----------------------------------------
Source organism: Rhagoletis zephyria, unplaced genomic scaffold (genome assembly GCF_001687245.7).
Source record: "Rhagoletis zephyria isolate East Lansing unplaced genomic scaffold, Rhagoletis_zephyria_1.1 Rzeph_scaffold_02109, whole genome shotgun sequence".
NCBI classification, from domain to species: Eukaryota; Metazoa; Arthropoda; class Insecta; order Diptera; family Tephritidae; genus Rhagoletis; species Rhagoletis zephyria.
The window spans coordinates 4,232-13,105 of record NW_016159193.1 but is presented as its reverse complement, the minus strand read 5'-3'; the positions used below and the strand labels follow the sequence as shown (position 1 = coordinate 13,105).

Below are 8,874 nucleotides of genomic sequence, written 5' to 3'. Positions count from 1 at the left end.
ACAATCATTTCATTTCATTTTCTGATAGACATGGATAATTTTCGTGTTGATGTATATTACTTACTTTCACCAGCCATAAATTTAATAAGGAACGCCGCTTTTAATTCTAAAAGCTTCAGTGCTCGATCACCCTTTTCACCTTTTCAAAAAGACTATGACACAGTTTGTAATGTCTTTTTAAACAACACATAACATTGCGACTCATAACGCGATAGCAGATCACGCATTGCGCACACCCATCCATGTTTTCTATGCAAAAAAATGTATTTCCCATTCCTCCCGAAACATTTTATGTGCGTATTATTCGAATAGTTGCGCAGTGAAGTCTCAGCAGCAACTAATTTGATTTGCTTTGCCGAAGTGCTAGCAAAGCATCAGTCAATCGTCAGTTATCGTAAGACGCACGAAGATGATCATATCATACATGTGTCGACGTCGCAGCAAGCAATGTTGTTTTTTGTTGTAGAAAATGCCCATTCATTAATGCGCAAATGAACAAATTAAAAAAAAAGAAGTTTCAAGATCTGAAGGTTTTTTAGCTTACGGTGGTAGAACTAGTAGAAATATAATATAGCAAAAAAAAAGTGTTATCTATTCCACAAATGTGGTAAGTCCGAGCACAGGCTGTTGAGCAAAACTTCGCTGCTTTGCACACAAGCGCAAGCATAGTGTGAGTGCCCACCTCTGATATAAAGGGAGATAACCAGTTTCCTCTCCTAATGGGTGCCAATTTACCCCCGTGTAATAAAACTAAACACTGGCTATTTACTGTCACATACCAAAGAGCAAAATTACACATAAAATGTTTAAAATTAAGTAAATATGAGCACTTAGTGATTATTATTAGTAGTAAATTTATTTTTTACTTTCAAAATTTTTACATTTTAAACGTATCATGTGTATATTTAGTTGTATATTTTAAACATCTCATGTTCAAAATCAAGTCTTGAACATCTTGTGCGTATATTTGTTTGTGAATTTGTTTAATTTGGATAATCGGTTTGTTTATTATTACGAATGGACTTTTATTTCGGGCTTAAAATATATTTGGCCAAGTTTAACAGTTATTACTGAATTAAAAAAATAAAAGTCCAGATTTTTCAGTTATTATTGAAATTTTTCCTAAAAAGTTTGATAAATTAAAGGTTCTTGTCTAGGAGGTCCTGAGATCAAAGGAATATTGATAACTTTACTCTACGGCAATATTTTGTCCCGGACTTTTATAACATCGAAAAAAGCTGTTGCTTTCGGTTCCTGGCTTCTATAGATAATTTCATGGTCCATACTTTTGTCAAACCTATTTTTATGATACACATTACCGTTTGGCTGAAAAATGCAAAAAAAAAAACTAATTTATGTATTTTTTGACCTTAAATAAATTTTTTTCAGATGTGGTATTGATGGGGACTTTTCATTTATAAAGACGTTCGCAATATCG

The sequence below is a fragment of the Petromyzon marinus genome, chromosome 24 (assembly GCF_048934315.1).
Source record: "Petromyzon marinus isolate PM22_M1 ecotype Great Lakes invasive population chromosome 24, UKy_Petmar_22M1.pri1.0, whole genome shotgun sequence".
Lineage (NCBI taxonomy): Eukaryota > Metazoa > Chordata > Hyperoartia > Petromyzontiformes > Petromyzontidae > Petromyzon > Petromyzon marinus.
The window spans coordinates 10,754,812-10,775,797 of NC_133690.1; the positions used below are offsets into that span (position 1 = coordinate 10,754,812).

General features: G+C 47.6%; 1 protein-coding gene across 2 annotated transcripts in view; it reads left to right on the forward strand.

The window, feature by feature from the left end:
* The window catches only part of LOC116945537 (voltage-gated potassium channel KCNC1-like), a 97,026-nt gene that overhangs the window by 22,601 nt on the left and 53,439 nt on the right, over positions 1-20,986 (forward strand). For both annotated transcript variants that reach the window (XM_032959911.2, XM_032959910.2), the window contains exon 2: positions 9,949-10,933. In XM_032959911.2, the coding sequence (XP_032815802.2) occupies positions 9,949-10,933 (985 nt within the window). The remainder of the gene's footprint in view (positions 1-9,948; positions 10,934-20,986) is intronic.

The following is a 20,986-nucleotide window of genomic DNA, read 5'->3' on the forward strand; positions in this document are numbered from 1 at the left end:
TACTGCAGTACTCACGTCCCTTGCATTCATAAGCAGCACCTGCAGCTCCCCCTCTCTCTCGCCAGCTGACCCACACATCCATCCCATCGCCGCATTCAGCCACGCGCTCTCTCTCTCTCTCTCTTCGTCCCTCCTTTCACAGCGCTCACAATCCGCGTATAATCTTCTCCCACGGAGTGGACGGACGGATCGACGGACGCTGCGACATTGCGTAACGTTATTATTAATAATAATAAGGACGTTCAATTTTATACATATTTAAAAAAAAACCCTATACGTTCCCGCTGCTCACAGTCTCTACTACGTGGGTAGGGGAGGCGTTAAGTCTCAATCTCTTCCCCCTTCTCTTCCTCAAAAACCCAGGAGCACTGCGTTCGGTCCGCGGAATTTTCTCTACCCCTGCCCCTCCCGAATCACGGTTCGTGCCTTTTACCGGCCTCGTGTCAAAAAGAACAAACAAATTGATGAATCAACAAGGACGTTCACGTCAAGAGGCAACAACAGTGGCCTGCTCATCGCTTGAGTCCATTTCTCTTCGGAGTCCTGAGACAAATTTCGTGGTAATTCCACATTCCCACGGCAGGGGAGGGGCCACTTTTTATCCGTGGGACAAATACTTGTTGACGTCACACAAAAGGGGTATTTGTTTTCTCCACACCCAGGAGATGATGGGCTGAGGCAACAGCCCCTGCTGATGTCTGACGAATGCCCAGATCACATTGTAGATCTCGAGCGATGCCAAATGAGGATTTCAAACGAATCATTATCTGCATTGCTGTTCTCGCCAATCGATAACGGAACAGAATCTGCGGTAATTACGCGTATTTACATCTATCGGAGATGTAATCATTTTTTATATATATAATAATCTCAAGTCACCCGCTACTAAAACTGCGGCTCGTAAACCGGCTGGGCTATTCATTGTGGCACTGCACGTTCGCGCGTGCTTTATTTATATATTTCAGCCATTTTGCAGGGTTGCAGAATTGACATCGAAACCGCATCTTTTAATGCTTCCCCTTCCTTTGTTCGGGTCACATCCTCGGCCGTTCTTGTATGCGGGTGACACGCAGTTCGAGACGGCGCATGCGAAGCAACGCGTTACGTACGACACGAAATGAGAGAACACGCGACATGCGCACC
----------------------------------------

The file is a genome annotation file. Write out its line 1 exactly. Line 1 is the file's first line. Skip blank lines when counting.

Source organism: Rhagoletis zephyria, unplaced genomic scaffold (genome assembly GCF_001687245.7).